INCENTIVIZING SMALL BUSINESSES AND PUTTING WASHINGTON STREET BACK ON THE MAP
Successful small businesses are part of what makes Hoboken a great place to live. Residents want to be able to walk to neighborhood coffee shops, restaurants and stores, and commercial businesses add to our tax base and reduce the burden on residents. Unfortunately, many small businesses are struggling to succeed in Hoboken due to high costs and lack of opportunities, preventing the mom and pop shops and corner stores that create vibrant neighborhoods from taking root. Mike DeFusco has a plan to encourage more small businesses to open in Hoboken, and it starts by looking at Washington Street, our main commercial street.
Modernizing Hoboken’s Zoning Map -- Especially on Washington Street
When a new business wants to open in Hoboken, they need to abide by the city’s Zoning Map which controls what type of businesses are allowed to open in different areas. Hoboken’s zoning map dates back to the 1980s and has not been significantly updated in decades, and this is holding businesses back from thriving. Many residents may not realize that Washington Street north of Fourth Street is zoned exclusively residential. This means that an entrepreneur interested in opening a new cafe or retail store in that area can’t do so without first appearing before an unelected, bureaucratic board -- a process that can cost thousands of dollars with no guarantee of success.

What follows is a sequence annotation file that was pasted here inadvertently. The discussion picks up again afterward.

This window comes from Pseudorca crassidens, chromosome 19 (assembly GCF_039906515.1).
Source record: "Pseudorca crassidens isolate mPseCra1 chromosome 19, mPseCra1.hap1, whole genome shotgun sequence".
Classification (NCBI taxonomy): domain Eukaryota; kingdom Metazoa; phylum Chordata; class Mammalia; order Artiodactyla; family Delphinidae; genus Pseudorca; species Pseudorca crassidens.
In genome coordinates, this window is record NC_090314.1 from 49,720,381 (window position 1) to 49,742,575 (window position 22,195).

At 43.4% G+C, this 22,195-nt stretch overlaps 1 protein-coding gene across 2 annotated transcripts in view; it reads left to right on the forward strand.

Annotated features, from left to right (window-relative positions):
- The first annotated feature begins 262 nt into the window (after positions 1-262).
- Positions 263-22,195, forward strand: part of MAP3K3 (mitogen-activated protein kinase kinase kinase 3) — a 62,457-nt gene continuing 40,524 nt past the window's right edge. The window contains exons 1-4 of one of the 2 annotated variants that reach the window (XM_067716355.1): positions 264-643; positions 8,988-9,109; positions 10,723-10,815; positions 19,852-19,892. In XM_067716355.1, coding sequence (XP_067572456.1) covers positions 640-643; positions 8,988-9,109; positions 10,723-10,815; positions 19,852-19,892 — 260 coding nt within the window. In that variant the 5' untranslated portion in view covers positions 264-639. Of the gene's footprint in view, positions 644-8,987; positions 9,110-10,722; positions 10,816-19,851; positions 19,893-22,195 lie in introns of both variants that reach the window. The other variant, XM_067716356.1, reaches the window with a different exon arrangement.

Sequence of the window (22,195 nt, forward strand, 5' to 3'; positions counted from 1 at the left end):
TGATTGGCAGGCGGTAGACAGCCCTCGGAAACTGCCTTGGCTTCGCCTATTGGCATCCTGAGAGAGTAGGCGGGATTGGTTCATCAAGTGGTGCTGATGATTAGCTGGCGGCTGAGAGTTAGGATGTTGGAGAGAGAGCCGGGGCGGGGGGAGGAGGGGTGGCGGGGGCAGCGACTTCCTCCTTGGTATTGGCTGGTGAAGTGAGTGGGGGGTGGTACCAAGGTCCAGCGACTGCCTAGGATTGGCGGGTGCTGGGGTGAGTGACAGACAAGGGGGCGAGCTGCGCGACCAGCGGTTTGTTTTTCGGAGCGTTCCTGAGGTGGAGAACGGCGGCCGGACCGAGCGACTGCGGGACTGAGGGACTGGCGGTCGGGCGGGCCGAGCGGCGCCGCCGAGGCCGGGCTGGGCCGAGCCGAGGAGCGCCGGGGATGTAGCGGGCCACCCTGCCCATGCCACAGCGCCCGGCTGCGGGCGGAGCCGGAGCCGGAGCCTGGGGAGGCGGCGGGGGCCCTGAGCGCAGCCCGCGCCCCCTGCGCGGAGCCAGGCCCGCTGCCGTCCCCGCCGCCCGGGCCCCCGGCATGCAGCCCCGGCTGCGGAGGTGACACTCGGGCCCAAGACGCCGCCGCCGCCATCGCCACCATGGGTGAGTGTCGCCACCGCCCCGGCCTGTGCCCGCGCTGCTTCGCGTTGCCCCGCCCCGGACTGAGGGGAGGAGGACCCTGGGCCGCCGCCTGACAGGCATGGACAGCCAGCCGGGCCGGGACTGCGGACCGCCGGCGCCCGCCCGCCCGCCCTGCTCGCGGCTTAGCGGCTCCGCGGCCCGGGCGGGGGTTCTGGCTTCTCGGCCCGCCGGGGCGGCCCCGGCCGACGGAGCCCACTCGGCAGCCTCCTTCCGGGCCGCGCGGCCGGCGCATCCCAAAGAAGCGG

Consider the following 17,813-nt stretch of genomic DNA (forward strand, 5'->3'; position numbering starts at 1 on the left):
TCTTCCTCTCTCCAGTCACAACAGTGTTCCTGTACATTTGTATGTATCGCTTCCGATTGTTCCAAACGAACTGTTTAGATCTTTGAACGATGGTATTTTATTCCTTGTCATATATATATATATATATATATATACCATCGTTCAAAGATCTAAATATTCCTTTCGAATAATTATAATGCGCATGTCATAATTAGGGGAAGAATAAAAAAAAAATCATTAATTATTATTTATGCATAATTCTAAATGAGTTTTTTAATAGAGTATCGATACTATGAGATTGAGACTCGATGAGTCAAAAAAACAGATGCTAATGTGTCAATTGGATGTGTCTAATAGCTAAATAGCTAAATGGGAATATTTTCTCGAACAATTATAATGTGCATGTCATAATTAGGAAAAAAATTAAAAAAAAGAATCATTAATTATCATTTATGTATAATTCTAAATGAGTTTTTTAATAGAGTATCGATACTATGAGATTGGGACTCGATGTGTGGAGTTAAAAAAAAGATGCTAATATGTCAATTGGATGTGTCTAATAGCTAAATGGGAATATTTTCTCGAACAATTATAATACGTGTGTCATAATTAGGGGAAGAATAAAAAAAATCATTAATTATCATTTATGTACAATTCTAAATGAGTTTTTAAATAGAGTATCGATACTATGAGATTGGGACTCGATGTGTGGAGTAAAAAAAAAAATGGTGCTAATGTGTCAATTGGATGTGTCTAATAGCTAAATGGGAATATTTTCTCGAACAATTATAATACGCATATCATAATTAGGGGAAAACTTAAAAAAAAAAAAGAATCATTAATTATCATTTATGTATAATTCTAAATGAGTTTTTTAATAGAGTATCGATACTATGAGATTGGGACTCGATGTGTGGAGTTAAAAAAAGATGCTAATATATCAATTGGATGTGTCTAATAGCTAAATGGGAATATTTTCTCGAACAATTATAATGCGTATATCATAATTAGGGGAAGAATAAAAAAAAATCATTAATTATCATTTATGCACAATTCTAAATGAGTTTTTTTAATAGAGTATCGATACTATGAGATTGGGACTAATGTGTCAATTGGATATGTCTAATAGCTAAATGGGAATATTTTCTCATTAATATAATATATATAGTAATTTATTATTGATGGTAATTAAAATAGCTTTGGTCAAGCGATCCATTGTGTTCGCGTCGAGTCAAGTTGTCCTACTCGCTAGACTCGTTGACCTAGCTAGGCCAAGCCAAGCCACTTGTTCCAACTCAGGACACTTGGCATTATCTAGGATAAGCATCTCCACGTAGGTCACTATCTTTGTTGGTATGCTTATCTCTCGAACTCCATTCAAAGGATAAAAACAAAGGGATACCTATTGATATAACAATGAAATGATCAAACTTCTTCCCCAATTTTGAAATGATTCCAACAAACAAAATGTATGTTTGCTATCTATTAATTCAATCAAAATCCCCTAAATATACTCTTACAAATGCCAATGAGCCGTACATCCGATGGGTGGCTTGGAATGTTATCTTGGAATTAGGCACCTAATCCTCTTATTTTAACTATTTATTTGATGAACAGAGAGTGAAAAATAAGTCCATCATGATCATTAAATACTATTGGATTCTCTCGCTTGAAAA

Mike DeFusco will modernize Hoboken’s zoning map to incentivize innovative new small business and will provide a road map so entrepreneurs know exactly where they can locate their businesses and how they can succeed. He’ll cut the red tape and high costs that too often stifle businesses in the Mile Square.
Increasing Commercial Tax Revenue to Fund Major Priorities
Small businesses create more vibrant neighborhoods, but they also have another crucial benefit -- they pay property taxes, allowing the city to fund important priorities and reduce the burden on residents. This is all part of the DeFusco Team’s comprehensive strategy to solve problems and innovate for Hoboken’s future. Funding for major initiatives like infrastructure improvements, recreation facilities like a community pool, investments in our education system, and many other ideas will be generated from bringing more small businesses to Hoboken.
More Corner Stores and Mom and Pops